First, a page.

Several months ago, when I decided to launch a new blog, I knew that I wanted a platform that would allow me to quickly and easily add new content (and manage existing content), while also spreading my developer wings and having some fun in the process.


I’ve used it in the past for personal projects and also for a few clients, but it always felt…wrong. From a user’s perspective, WP can be a pleasure, but it can also feel a bit daunting with it’s myriad of options in the Admin panel. From a developer’s perspective, WP is simply atrocious. I could rant for years on the faults of the WP code base, but I would rather get on with life. Suffice to say, using WP for my blog was never an option.


I’ve heard great things about this little CMS, and I am a big fan of the developers. I definitely plan on experimenting with Perch in the near future as I think it could be a great platform for clients that require easy editing of their site without feeling overwhelmed by unnecessary complexity. I came very close to purchasing a license and using Perch for this site, but then…


I discovered Jekyll when I began looking into hosting a site using Github Pages. I was, initially, slightly put off by the idea of a static site, but the more I thought about it, the more sense it made. Do I really need all the processing overhead of a full-blown PHP/Ruby/whatever stack behind each request for a simple blog? No. Do I really need a (bulky) front-end system to assist with managing the site and its content? No. A static site means there are no security holes introduced by a front-end management system, and any web server can serve up static files lickity split. Double win!

I also find the idea of writing blog posts in Markdown to be very appealing. It means that I can write/edit posts in my favorite editors (VIM and Sublime Text 2) with a high factor of readability (compared to writing HTML) and without the unnecessary bloat and ~~potential~~ pitfalls of a WYSIWYG editor. Even more win!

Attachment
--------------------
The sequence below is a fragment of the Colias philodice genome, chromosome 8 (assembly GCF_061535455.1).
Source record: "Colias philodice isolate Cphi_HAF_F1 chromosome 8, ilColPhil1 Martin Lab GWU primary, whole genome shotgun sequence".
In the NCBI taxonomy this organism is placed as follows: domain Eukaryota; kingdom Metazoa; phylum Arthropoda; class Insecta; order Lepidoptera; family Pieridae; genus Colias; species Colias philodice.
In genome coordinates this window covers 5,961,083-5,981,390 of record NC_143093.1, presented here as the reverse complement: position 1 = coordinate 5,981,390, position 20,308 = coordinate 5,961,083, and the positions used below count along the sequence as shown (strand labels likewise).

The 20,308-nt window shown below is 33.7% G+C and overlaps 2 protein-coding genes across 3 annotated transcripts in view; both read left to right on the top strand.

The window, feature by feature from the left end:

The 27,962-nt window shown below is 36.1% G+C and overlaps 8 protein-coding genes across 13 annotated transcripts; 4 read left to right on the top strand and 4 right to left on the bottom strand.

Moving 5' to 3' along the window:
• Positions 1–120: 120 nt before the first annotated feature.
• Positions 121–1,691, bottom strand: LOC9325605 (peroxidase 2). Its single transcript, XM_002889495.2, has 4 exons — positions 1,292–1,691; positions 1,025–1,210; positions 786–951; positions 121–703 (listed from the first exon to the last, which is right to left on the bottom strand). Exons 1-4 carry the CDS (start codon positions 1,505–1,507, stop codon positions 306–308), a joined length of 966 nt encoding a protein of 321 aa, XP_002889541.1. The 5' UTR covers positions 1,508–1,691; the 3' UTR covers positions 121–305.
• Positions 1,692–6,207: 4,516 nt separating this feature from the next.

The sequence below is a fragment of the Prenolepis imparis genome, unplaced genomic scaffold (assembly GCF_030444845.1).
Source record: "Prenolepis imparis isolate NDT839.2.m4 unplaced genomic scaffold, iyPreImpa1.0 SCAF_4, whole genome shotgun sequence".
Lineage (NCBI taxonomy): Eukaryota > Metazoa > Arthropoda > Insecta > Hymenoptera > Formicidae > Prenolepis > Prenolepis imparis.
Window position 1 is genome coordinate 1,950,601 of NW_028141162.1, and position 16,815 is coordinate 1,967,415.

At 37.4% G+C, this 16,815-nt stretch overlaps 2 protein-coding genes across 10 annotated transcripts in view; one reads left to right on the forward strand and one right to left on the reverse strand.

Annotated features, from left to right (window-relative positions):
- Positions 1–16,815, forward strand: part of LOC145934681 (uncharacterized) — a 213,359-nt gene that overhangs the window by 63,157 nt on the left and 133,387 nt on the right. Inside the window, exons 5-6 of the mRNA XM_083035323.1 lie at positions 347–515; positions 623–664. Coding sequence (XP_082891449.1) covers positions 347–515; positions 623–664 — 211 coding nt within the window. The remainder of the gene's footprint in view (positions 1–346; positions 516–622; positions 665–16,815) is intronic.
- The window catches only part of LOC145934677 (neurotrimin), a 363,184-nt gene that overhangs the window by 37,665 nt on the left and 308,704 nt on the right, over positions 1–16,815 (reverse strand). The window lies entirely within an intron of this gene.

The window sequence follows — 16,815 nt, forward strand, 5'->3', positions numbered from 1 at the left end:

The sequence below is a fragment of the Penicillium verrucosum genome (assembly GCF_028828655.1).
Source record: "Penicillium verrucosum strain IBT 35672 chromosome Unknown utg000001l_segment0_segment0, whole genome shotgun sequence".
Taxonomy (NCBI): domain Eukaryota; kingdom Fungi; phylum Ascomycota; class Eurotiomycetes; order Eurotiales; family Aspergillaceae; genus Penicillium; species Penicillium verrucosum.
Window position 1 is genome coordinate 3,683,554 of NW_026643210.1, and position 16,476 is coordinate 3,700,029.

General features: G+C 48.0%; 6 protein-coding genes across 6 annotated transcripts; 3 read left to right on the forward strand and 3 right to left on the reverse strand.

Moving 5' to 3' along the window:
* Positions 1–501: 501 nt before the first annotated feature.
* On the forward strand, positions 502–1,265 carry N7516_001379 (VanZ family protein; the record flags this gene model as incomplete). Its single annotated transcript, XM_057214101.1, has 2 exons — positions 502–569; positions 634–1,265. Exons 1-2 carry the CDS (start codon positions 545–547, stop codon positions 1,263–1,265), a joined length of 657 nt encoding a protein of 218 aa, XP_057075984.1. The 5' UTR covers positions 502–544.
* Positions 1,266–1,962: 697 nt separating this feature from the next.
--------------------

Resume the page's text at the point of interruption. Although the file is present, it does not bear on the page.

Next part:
And rather than storing all the content (and prior versions) in a bulky RDBMS, I can store every revision of the site’s content (and the source code) in a git repo. ZOMG, win covered in awesomesauce with more win on top!

The one major drawback to using Jekyll to generate my new blog is that, aside from some very minor hacking on Redmine, I have no experience with Ruby programming (Oh, by the way, Jekyll is written in Ruby).

…???…mention other static site generators like MiddleMan and nanoc

It wasn’t too long into this foray, that I built up quite a collection of very useful plugins for Jekyll. Unfortunately, Github Pages does not allow plugins for security reasons (and rightly so). One solution would be to generate the site locally and then push the changes to github, but I’m actually happier hosting the site myself as I have more control. After modifying a few plugins that I gathered from the interwebs1, I have even managed to hack together some of my own Jekyll plugins (I hope to blog about those later).

So far, I am happy with the results. I wish I was a better designer, but I think the site looks fairly decent.

  1. I drew a lot of inspiration (read: borrowed a lot of code) from BlackBulletIV, Jekyll-Bootstrap, and Octopress.

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